March 5, 2018

Learning to cheat

A high school program designed to promote learning incentivized cheating as well.

High school students cheat during a test.

If you give high school students cash incentives to perform well on exams, their scores will increase. Of course, these higher grades have two possible explanations: increased learning or increased cheating. The first was the goal of Aligning Learning Incentives (ALI), an experiment designed to encourage student learning throughout high schools in Mexico.

It worked, but the second explanation played a role, too. A paper in the February issue of the American Economic Journal: Economic Policy examines the prevalence of cheating throughout this program. Authors César Martinelli, Susan Parker, Ana Cristina Pérez-Gea, and Rodimiro Rodrigo find that cheating happened in most classrooms, but it happened significantly more when students had the chance to earn money.

To figure out how many students were cheating, the authors used statistical detection methods most commonly found in the educational literature. Students who took the exams in different classrooms were unlikely to help each other cheat, but some pairs were bound to have similar answers anyway. The authors compared the cross-classroom answers to within-classrooms answers, where cheating was more feasible. This way, they could tease out the coincidences from actual cheating.

As economists, we tend to think that cash is the most powerful direct motivator, but that is not the reality.

César Martinelli

ALI gave out three types of monetary incentives. To earn the incentives, students had to move up at least one level in math relative to the previous year, such as by jumping from a Basic to a Proficient classification on their final exams. The first treatment gave cash directly to the students who improved. The second gave the money to teachers based on their students’ performance. (Because state staff monitored the exam, teacher-facilitated cheating was not a concern.) The third treatment distributed money among students, teachers, and school administrators in an effort to create a coordinated, school-wide desire to promote student improvement.

Even without incentives, five to 7.5 percent of students cheated. Martinelli suspects that this is about normal for high school students. Of course, more students became willing to cheat when promised cash rewards. In fact, the percentage of students cheating skyrocketed from 11 percent in the first year to about 27 percent in the second year and even 30 percent in the third year for the student incentives group. These results of the aligned student, teacher, and administrator incentives group were nearly identical. Yet, in the teacher-only incentives group, cheating rates were similar to those of the control group. For students to be motivated to cheat, they had to receive the money themselves.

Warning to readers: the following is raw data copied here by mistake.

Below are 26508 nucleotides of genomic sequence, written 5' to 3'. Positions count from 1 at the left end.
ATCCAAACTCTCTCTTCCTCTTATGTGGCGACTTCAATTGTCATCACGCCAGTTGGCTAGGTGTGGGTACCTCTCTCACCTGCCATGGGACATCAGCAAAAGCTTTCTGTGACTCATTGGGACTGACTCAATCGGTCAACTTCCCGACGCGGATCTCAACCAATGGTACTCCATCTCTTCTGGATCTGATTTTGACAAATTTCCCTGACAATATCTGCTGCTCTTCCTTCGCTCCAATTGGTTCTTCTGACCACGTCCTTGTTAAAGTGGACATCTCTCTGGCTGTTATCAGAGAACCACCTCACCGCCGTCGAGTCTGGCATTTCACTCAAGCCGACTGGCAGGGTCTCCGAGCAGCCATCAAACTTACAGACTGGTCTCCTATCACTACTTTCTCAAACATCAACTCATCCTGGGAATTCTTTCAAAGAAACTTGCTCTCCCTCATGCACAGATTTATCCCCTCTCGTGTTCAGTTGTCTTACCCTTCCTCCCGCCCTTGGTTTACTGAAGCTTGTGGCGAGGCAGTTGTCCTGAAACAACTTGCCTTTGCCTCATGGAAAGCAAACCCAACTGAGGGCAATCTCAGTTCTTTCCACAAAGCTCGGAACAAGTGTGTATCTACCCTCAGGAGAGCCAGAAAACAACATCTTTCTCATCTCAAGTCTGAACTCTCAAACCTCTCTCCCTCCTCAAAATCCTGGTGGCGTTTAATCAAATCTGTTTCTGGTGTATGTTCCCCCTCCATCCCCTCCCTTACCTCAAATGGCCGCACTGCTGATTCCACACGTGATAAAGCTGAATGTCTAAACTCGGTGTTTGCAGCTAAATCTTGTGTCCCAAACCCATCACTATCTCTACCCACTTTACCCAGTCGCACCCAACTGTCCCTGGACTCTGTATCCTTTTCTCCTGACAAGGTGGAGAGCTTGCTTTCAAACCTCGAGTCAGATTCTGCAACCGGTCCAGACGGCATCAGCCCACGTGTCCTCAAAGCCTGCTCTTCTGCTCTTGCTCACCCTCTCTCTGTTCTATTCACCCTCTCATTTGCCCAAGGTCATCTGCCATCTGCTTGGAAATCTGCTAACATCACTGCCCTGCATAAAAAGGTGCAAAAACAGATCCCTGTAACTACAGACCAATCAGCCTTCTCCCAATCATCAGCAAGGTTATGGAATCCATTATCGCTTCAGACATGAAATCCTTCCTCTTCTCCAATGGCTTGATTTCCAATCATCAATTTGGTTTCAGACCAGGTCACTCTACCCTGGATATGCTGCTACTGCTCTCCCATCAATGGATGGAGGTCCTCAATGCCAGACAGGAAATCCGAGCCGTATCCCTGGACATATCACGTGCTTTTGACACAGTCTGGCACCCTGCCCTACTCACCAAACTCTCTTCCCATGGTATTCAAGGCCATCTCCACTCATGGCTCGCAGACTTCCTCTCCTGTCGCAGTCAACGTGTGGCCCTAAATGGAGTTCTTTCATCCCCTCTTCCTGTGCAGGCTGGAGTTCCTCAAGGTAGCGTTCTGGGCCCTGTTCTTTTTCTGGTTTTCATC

To cheat or not to cheat?
Toggle among the different groups to see how exam performance changed when students faced incentives and decided to cheat. Incentivized students who cheated have the highest test scores relative to their baseline, and non-incentivized students who did not cheat have the lowest. 


Notably, students cheated more in their second and third years — possibly because they did not know about the incentives during their first year, or because they did not believe that they would actually receive the cash. After students did receive money after the first round, they ramped up their cheating for the next two years.

Despite the clear result that incentivized students were cheating more, it is difficult to make generalizations about the students’ behavior. Cheating varied across schools and classrooms, most likely due to different classroom norms. One school had a classroom without any cheating. In the same school, over 75 percent of students from another classroom copied answers, suggesting a weakened stigma around cheating. “The idea was to look at classrooms as a little society,” says Martinelli. “Incentives matter, but so does culture.”

The students gained approximately 65 to 72 percent of the ALI payments through cheating. However, there is still some evidence of student learning — even when taking cheating into account. This is the difficulty with incentives: rewards can have costly unintended consequences, even when they also make a positive impact.

Martinelli suggests using other types of incentives, such as smaller amounts of cash, books, or college scholarships, to better induce learning. The students who respond to those types of incentives will also be the ones to genuinely invest in their educations.  

“As economists, we tend to think that cash is the most powerful direct motivator, but that is not the reality,” says Martinelli. “Whenever we do an intervention, people can find ways to game it.”

"Cheating and Incentives: Learning from a Policy Experiment" appears in the February issue of the American Economic Journal: Economic Policy.